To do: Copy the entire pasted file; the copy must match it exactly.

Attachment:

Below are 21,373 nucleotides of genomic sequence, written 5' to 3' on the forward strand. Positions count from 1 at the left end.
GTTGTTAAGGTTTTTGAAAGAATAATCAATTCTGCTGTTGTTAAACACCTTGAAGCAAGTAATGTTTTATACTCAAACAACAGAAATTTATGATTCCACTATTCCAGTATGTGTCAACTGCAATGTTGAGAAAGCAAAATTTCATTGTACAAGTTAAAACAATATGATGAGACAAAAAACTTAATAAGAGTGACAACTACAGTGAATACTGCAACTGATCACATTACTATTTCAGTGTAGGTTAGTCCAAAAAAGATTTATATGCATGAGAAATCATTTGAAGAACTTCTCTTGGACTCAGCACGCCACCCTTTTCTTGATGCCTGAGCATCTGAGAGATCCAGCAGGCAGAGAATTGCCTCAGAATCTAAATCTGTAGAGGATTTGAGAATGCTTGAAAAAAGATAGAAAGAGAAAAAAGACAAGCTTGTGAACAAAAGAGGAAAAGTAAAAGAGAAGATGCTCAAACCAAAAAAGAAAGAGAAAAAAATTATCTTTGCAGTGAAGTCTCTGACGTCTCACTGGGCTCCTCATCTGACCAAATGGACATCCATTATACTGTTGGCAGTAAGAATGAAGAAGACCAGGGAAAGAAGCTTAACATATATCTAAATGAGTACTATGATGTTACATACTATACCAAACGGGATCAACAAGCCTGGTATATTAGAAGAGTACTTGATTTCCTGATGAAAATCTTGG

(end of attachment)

Below are 21,373 nucleotides of genomic sequence, written 5' to 3' on the forward strand. Positions count from 1 at the left end.
GTTGTTAAGGTTTTTGAAAGAATAATCAATTCTGCTGTTGTTAAACACCTTGAAGCAAGTAATGTTTTATACTCAAACAACAGAAATTTATGATTCCACTATTCCAGTATGTGTCAACTGCAATGTTGAGAAAGCAAAATTTCATTGTACAAGTTAAAACAATATGATGAGACAAAAAACTTAATAAGAGTGACAACTACAGTGAATACTGCAACTGATCACATTACTATTTCAGTGTAGGTTAGTCCAAAAAAGATTTATATGCATGAGAAATCATTTGAAGAACTTCTCTTGGACTCAGCACGCCACCCTTTTCTTGATGCCTGAGCATCTGAGAGATCCAGCAGGCAGAGAATTGCCTCAGAATCTAAATCTGTAGAGGATTTGAGAATGCTTGAAAAAAGATAGAAAGAGAAAAAAGACAAGCTTGTGAACAAAAGAGGAAAAGTAAAAGAGAAGATGCTCAAACCAAAAAAGAAAGAGAAAAAAATTATCTTTGCAGTGAAGTCTCTGACGTCTCACTGGGCTCCTCATCTGACCAAATGGACATCCATTATACTGTTGGCAGTAAGAATGAAGAAGACCAGGGAAAGAAGCTTAACATATATCTAAATGAGTACTATGATGTTACATACTATACCAAACGGGATCAACAAGCCTGGTATATTAGAAGAGTACTTGATTTCCTGATGAAAATCTTGG